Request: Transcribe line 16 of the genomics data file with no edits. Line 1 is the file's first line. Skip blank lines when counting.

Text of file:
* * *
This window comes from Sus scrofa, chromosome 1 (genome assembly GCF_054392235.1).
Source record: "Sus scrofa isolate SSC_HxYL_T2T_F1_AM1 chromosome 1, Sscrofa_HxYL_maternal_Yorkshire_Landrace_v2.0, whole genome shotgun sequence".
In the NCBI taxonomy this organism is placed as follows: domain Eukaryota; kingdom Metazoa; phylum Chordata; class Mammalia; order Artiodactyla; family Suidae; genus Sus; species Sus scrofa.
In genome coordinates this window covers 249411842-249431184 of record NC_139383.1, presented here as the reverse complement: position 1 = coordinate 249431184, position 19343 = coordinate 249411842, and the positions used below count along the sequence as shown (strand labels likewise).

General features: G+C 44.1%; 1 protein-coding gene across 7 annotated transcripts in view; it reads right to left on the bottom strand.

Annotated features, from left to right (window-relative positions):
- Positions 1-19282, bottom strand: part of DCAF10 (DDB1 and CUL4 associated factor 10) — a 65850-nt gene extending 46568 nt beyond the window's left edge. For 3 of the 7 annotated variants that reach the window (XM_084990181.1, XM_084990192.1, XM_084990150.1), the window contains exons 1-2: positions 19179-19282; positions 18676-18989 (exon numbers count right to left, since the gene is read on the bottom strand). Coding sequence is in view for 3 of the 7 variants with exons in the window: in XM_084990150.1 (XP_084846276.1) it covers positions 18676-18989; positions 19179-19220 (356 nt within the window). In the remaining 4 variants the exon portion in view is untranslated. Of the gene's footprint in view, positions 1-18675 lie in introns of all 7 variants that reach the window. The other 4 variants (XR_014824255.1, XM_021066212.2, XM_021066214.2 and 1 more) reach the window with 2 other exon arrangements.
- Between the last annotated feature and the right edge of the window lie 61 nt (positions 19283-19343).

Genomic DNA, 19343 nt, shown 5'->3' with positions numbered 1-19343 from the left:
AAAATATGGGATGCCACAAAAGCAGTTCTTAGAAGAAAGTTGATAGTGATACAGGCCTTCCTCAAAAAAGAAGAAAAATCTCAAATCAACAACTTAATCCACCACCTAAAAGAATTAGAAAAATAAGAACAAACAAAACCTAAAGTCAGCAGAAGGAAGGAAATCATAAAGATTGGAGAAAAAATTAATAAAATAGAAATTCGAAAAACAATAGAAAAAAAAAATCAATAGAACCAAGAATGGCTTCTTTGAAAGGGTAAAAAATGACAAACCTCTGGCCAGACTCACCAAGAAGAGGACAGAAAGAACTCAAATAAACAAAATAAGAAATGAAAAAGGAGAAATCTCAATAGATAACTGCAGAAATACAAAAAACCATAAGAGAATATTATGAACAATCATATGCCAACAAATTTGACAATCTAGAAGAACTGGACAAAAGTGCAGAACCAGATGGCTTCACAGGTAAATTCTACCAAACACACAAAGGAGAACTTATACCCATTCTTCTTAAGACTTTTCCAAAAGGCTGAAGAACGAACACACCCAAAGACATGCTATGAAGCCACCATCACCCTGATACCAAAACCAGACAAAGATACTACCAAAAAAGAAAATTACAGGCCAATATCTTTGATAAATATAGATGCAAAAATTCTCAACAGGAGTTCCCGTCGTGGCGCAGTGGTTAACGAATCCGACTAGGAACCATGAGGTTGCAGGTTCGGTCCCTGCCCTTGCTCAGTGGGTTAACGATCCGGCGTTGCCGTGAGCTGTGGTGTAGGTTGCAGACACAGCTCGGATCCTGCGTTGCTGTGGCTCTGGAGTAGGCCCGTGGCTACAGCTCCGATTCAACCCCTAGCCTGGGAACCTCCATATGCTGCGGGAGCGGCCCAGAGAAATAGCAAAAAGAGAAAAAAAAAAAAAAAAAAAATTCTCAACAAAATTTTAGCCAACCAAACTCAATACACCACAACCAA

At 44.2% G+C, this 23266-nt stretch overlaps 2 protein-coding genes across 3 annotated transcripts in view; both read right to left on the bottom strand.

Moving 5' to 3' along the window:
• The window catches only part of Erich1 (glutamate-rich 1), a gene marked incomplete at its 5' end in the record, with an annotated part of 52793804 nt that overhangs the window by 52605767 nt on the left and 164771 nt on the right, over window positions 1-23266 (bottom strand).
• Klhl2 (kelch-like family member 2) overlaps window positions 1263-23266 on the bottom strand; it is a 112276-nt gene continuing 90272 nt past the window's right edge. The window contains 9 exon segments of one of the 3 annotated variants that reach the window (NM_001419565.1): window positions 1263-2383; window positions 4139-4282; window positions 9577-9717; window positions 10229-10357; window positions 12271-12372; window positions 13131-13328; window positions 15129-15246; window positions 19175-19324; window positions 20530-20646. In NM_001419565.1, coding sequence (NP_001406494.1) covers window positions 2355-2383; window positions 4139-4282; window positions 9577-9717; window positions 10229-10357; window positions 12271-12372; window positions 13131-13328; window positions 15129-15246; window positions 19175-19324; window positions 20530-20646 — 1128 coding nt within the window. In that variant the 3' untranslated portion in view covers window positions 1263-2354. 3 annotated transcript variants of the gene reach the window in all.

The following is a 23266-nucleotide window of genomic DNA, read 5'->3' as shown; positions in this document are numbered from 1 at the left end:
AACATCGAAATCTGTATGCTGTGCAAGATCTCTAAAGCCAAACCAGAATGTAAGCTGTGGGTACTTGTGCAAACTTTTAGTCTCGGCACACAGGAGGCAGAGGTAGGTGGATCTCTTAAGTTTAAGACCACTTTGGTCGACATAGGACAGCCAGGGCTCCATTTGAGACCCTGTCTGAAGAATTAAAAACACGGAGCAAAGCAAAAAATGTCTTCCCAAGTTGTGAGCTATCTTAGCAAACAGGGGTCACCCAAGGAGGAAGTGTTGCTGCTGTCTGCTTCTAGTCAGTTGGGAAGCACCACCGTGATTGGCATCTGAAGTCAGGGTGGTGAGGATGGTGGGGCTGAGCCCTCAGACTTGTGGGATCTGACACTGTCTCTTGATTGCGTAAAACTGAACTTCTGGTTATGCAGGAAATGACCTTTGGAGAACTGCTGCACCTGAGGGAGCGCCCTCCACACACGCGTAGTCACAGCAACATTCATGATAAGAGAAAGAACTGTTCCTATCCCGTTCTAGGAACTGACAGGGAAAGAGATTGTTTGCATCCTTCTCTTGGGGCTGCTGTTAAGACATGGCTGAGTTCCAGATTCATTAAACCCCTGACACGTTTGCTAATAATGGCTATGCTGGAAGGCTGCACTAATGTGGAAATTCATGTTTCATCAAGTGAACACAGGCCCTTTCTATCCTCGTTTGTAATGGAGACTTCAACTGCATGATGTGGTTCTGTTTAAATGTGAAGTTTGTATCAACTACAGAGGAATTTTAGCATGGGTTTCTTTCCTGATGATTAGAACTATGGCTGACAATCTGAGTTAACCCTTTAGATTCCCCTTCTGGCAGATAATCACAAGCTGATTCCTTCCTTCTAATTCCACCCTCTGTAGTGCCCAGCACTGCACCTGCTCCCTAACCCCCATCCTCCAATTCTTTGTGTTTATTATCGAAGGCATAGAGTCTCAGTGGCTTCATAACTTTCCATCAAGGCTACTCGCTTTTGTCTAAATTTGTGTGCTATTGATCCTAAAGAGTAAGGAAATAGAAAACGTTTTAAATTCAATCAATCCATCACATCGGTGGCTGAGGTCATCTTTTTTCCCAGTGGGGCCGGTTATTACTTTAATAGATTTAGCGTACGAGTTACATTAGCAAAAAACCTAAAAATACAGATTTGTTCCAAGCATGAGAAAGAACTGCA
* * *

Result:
AACATCGAAATCTGTATGCTGTGCAAGATCTCTAAAGCCAAACCAGAATGTAAGCTGTGGGTACTTGTGCAAACTTTTAGTCTCGGCACACAGGAGGCAGAGGTAGGTGGATCTCTTAAGTTTAAGACCACTTTGGTCGACATAGGACAGCCAGGGCTCCATTTGAGACCCTGTCTGAAGAATTAAAAACACGGAGCAAAGCAAAAAATGTCTTCCCAAGTTGTGAGCTATCTTAGCAAACAGGGGTCACCCAAGGAGGAAGTGTTGCTGCTGTCTGCTTCTAGTCAGTTGGGAAGCACCACCGTGATTGGCATCTGAAGTCAGGGTGGTGAGGATGGTGGGGCTGAGCCCTCAGACTTGTGGGATCTGACACTGTCTCTTGATTGCGTAAAACTGAACTTCTGGTTATGCAGGAAATGACCTTTGGAGAACTGCTGCACCTGAGGGAGCGCCCTCCACACACGCGTAGTCACAGCAACATTCATGATAAGAGAAAGAACTGTTCCTATCCCGTTCTAGGAACTGACAGGGAAAGAGATTGTTTGCATCCTTCTCTTGGGGCTGCTGTTAAGACATGGCTGAGTTCCAGATTCATTAAACCCCTGACACGTTTGCTAATAATGGCTATGCTGGAAGGCTGCACTAATGTGGAAATTCATGTTTCATCAAGTGAACACAGGCCCTTTCTATCCTCGTTTGTAATGGAGACTTCAACTGCATGATGTGGTTCTGTTTAAATGTGAAGTTTGTATCAACTACAGAGGAATTTTAGCATGGGTTTCTTTCCTGATGATTAGAACTATGGCTGACAATCTGAGTTAACCCTTTAGATTCCCCTTCTGGCAGATAATCACAAGCTGATTCCTTCCTTCTAATTCCACCCTCTGTAGTGCCCAGCACTGCACCTGCTCCCTAACCCCCATCCTCCAATTCTTTGTGTTTATTATCGAAGGCATAGAGTCTCAGTGGCTTCATAACTTTCCATCAAGGCTACTCGCTTTTGTCTAAATTTGTGTGCTATTGATCCTAAAGAGTAAGGAAATAGAAAACGTTTTAAATTCAATCAATCCATCACATCGGTGGCTGAGGTCATCTTTTTTCCCAGTGGGGCCGGTTATTACTTTAATAGATTTAGCGTACGAGTTACATTAGCAAAAAACCTAAAAATACAGATTTGTTCCAAGCATGAGAAAGAACTGCA